Defenseworld Analysis
02:39 PM, August 7, 2015
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Su-30mki beats Typhoon in Indradhanush combat exercises with 12-0 scoreline

In the recently concluded international air combat exercises featuring the Indian Air Force’ (IAF) Sukhoi Su-30 MKI fighters and British Royal Air Force Typhoon jets, the Su-30MKI outsmarted the Eurofighter Typhoon 12-0 in the Within Visual Range (WVR) dogfighting operations.

If the Su-30MKI has a tactical advantage over the Typhoon, the same advantage should extend over the Rafale as well, both of which are more expensive than the Russian origin aircraft.

Eurofighter Typhoon and Dassault Rafale can be closely compared. Both the fighters have nearly identical size, power and performance. Both are twin-engined Eurocanards. Both aircraft are capable of carrying advanced Electronic warfare suites equipped with jammers and decoys. Both can deliver ALCMs like storm shadow, AASM or Taurus KEPD 350. Both have roughly the same IR and radar signature. Both are equipped with AESA radars and IRSTs. Both have roughly the same speed and are capable of mounting ramjet powered MBDA Meteor.

The Sukhoi-30 MKI mounts a Vympel R-77M BVR AAM missile and aNIIP NO11M Bars (Panther) integrated radar sighting system. The Russian origin plane is capable of performing all tactical tasks of the Su-24 Fencer deep interdiction tactical bomber and the Su-27 Flanker A/B/C air superiority fighter while having around twice the combat range and atleast 2.5 times the combat effectiveness.

The Su-30MKI is powered by the Al-31FP (P for povorotnoye meaning "movable") engine. The Su-30MKI has a large range of 3,000 km without refueling which allows for autonomous operations that require high endurance.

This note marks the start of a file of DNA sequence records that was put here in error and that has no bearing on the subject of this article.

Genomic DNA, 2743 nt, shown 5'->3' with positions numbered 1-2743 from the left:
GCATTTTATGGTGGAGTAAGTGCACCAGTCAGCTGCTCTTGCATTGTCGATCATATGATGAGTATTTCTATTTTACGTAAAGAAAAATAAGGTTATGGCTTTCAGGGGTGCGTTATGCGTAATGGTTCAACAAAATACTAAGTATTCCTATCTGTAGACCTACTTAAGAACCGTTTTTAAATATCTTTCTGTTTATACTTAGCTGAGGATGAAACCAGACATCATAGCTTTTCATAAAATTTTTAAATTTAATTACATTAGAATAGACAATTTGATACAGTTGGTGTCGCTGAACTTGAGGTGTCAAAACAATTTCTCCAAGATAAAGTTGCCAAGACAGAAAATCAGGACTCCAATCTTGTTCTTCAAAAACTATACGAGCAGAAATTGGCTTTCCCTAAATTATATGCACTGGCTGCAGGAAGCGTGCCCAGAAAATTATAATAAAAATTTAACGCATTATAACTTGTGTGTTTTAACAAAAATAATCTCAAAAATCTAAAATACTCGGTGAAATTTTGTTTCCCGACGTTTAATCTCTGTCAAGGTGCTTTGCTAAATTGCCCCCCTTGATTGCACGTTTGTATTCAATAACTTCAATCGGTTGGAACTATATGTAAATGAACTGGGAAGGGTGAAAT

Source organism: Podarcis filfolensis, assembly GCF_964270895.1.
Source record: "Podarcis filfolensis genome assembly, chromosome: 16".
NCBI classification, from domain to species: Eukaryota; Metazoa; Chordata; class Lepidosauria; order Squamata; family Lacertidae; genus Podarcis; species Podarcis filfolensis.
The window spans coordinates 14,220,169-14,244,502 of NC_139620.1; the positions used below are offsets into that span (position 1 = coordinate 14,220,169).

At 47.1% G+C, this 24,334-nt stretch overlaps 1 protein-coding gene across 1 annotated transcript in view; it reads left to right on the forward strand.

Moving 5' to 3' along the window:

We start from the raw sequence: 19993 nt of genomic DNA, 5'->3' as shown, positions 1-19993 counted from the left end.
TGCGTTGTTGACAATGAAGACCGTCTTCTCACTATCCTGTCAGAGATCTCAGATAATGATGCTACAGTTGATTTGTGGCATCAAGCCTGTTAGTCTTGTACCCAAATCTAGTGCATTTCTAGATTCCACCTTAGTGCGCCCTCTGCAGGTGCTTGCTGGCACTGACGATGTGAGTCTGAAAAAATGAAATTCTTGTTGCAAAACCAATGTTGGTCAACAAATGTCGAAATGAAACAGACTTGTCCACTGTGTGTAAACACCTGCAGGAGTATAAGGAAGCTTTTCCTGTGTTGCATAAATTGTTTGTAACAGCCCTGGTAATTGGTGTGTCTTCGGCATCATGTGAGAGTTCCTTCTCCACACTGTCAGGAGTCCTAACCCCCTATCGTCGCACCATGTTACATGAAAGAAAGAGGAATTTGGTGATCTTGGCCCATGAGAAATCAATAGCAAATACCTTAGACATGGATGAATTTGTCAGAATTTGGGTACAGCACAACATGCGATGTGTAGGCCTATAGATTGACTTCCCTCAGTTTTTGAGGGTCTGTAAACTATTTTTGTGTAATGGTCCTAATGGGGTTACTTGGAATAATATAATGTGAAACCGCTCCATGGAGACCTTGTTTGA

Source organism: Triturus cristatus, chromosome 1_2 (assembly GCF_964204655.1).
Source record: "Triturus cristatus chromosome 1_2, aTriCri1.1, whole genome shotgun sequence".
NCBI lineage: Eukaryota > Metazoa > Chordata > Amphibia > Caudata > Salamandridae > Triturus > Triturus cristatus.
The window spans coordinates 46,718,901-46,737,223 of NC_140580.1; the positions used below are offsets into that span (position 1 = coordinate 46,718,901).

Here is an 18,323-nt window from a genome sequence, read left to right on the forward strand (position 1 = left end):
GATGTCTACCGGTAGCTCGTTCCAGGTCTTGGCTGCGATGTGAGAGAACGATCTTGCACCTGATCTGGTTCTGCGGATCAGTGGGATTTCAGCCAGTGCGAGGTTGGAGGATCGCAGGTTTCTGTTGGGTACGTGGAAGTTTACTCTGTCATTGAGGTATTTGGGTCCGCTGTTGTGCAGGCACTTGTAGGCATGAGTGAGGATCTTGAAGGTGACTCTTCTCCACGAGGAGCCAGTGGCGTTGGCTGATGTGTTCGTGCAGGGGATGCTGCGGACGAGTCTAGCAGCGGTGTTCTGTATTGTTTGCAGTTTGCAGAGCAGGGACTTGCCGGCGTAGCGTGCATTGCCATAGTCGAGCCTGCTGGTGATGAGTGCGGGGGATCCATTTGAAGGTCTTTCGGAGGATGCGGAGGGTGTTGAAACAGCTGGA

It has an inbuilt In-Flight Refueling (IFR) probe that is retracted beside the cockpit during normal operation. The aircraft can carry air-to-air and air-to-surface missiles, guided bombs, unguided projectiles, APK datalink pods, ELTA RF jammers etc.

“In all dog fighting exercises, IAF Sukhois were able to turn sharply into the extremely agile Typhoons using their thrust-vectored engines to keep the RAF jets locked in their sights. The Su-30's advanced Infrared Search and Track System (IRST), a passive sensor, which cannot be tracked, proved to be a distinct advantage for the IAF's pilots in close-combat maneuvering,” NDTV quoted Group Captain Ashu Srivastav, the Contingent Commander in the exercises as saying.

“Both the IAF and RAF used the full capabilities of their onboard radars in training mode, which meant that actual radar frequencies used in combat conditions were never exposed for confidentiality reasons. However, the detection ranges of the radars of both aircraft were not curtailed per se. This was air combat as close to the real thing as possible,” he said.

So does it mean that the Su-30MKI is superior to the two leading European fighters? Experts are divided on this as the Russian aircraft won in a dogfight, a type of aerial warfare which went out of practice in the 80s with network-centric warfare now in vogue.

Both Eurofighter and Dassault were contenders for the Indian Air Force MMRCA program. Dassault Rafale won the contract but later with technology transfer and cost escalation issues, India chose to reduce the number of aircraft from 126 to 36 this April.

The MMRCA deal was scrapped only this month. The new deal to buy 36 Rafales is still to materialize.

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